Jonathan Ray

Wines to get you through the British summer

Wines to get you through the British summer
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The odd torrential thunderstorm aside, the summer is in full swing. Hurrah! Of course, most of us are going to have to enjoy it here in Blighty rather than sur le continong or in the Maldives or Mauritius, so ridiculously complex and uncertain does travel abroad remain.

But, heck, if we can’t neck fine Provencal rosé by some sun-dappled French pool then we can darn well drink well here. France can come to us in vinous form and we can wallow with joy in our native vino too, with English sparklers and still wines better than ever.

Transport yourself with my following suggestions for a great British summer. As you enjoy a light drizzle on the front in Brighton, imagine that you’re strolling along Nice’s Promenade des Anglais and as you gaze through a sea fret at the vast sweep along the coast to Worthing, imagine the Bay of Naples. Drink long and drink deep. Cheers!

2019 Pierre Jaurant Pinot Blanc (£6.49; Aldi)

Aldi has gained a reputation for rather quirky wines over the years (I trust you grabbed one of their spiffing gallons of 10 Year Old Tawny Port last Christmas). I love Alsace and I love this. A beautifully judged, lightly floral, soft, creamy white, it’s perfect dejeuner sur l’herbe fare and hard to beat as a 6pm aperitif.

2017 Domaine Bisconte Roussillon (£10.00; Co-op)

The Co-op, too, has a brilliant wine selection, second only to Waitrose in my opinion. This is a great example of what they’re about: a big, bold and assertive Grenache/Syrah/Mourvèdre blend that’s rich, dark and juicy with a gloriously fruit-laden finish. A must for the summer barbecue, it brings a heady touch of French garrigue to your Surrey staycation.

2011 Journey’s End Blue Gum Merlot (£11.00; Sainsbury’s)

South African wine producers are on their knees, facing yet another ban on alcohol sales. We must support them by knocking back wines such as this, a little gem from a low yield, sustainable estate at the edge – the journey’s end – of Stellenbosch. Rich, plummy and succulent, it slips down all too easily.

2018 Birgit Eichinger ‘Strass’ Gruner Veltliner (£11.68; Justerini & Brooks)

Fine Gruner Veltliner such as this is a real joy, combining the lusciousness of Pinot Gris, the bouquet of Riesling and the acidity of Sauvignon Blanc. From Kamptal in the north east of Austria, this is a delightful example. Fresh, lively and ever so slightly spicy it matches meat dishes as well as fish.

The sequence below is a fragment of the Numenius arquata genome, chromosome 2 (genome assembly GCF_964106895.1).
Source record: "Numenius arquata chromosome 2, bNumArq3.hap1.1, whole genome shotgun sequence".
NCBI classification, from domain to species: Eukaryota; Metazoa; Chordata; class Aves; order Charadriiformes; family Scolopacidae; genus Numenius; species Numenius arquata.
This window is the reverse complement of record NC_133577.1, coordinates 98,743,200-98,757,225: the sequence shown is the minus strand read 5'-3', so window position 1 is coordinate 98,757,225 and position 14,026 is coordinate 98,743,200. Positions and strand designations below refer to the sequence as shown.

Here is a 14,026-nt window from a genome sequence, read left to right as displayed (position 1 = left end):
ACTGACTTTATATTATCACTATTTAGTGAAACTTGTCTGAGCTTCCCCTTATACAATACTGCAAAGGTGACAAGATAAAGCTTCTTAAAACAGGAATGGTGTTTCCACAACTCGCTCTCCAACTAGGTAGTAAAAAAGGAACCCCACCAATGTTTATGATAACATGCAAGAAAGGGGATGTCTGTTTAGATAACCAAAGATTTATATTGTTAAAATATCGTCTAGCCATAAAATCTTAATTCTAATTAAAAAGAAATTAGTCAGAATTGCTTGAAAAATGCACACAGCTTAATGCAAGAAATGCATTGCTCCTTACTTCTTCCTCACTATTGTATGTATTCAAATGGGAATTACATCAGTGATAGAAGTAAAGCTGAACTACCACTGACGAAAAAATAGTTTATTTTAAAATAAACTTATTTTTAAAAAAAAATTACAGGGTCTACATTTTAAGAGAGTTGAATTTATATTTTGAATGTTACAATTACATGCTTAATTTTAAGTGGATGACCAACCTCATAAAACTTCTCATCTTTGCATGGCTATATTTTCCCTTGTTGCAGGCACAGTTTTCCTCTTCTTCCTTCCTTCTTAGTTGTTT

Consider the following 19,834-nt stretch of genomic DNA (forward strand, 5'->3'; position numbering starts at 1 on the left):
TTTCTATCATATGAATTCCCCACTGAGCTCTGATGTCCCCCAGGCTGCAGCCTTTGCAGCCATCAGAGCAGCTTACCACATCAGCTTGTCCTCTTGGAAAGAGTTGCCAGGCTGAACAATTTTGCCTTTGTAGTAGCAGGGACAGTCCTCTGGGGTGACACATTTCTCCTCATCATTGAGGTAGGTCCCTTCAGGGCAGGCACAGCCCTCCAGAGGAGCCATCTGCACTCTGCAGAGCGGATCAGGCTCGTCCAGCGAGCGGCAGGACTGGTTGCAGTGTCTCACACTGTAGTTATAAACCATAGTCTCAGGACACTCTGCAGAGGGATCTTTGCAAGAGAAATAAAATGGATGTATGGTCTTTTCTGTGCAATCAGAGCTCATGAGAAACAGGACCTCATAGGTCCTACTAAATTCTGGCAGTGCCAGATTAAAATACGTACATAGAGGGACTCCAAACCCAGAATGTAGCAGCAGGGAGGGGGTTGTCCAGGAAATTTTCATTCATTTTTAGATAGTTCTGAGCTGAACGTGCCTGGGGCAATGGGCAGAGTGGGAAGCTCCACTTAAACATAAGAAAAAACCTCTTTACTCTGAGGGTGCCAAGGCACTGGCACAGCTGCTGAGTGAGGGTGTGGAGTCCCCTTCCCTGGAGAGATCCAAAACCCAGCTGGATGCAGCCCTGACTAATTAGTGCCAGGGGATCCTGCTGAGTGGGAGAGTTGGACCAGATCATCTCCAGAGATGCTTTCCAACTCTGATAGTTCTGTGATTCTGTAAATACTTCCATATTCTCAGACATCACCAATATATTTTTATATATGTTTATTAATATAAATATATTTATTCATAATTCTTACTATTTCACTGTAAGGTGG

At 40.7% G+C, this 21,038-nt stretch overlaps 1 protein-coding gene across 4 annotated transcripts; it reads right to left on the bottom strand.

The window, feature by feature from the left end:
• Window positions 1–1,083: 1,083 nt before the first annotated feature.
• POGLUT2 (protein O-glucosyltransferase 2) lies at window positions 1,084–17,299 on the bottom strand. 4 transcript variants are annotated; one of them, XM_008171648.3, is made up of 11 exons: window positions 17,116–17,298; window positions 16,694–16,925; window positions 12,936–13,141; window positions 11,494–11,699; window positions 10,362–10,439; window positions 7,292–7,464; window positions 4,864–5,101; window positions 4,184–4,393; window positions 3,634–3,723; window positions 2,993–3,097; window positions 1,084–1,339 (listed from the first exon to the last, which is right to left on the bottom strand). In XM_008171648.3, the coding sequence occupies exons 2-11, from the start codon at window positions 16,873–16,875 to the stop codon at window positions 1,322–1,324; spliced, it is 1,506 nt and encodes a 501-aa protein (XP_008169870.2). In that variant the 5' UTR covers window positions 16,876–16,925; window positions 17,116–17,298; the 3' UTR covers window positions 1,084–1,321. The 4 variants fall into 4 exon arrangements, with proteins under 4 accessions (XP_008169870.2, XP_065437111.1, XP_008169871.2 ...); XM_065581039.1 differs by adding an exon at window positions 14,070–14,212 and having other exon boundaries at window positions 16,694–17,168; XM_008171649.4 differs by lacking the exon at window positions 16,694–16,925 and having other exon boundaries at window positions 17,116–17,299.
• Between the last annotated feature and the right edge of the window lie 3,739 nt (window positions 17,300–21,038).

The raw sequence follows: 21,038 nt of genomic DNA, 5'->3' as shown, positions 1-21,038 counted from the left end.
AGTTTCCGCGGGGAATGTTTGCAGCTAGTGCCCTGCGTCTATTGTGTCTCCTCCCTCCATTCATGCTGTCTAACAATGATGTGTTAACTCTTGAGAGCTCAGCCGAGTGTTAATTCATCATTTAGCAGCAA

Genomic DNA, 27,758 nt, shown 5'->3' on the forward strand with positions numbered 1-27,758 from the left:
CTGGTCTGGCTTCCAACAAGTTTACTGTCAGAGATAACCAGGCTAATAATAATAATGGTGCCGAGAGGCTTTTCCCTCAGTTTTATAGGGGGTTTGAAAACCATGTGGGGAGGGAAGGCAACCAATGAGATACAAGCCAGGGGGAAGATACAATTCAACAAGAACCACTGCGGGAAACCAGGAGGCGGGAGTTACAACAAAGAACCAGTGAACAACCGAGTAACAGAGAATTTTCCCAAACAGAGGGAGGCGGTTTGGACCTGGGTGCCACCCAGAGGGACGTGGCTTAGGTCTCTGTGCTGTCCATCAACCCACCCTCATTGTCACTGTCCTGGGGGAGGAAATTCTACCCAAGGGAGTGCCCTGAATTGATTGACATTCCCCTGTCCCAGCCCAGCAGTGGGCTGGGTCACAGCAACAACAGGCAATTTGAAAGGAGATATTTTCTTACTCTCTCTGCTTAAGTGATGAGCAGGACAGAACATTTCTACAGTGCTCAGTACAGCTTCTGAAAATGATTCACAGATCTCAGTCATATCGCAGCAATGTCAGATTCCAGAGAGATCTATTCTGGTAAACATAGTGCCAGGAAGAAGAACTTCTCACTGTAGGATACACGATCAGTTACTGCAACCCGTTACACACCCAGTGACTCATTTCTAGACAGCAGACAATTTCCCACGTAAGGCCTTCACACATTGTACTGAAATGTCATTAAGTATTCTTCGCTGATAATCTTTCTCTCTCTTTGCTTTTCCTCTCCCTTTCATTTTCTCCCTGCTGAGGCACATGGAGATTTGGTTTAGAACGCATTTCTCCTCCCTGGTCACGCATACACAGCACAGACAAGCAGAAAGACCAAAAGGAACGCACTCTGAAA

Hidalgo Pastrana Manzanilla Pasado (£12.95; Wine Society)

As soon as summer arrives, a bottle of this goes straight in my fridge. An aged single vineyard Manzanilla sherry from one of the finest of all producers, it’s about as fine a mid-morning palate cleanser as you’ll find. Bone dry and full of dried olives, nuts and wild herbs followed by a long, salty finish, it’ll have you gasping for more.

2020 Simpsons Wine Estate Rosé (£14.99; Waitrose)

Charles and Ruth Simpson make extremely toothsome wines both in the Languedoc and in Kent and this little charmer comes from near Canterbury in God’s chosen county. Made entirely from Pinot Noir that spends time on the lees, it’s crisp and clean with delicate strawberry notes and a deeply refreshing finish.

2020 Domaine de la Noblaie Chinon ‘Les Temps de Cerises’, (£15.50; Private Cellar)

There is so much to love about this wine. A hand-harvested Cabernet Franc from a long-established family-owned estate in the heart of Touraine, it’s just so jammy, juicy and downright drinkable. Full of fresh, luscious cherries, damsons and blackcurrants, it can stand an hour in the fridge and is great with tuna steak.

2015 Ambriel Rosé (£32.50;

A summer without Ambriel is no summer at all. With vineyards near Pulborough, West Sussex, Charles and Wendy Outhwaite make exceptional English sparklers and this brand new release is a corker. Made from 100 per cent Pinot Noir, it spent five years on the lees, is both fresh and weighty crammed with gloriously enticing red fruit.

Brimoncourt Régence Brut NV Champagne (£42.00; Wanderlust Wine)

Sometimes, of course, summer demands champagne and this is my new favourite, as encountered recently at Boisdale Belgravia. A blend of Chardonnay (mostly) and Pinot Noir (a bit), aged for four years, it’s creamy, fresh, honeyed and blessed with the finest of mousses. It’s a remarkably fine fizz.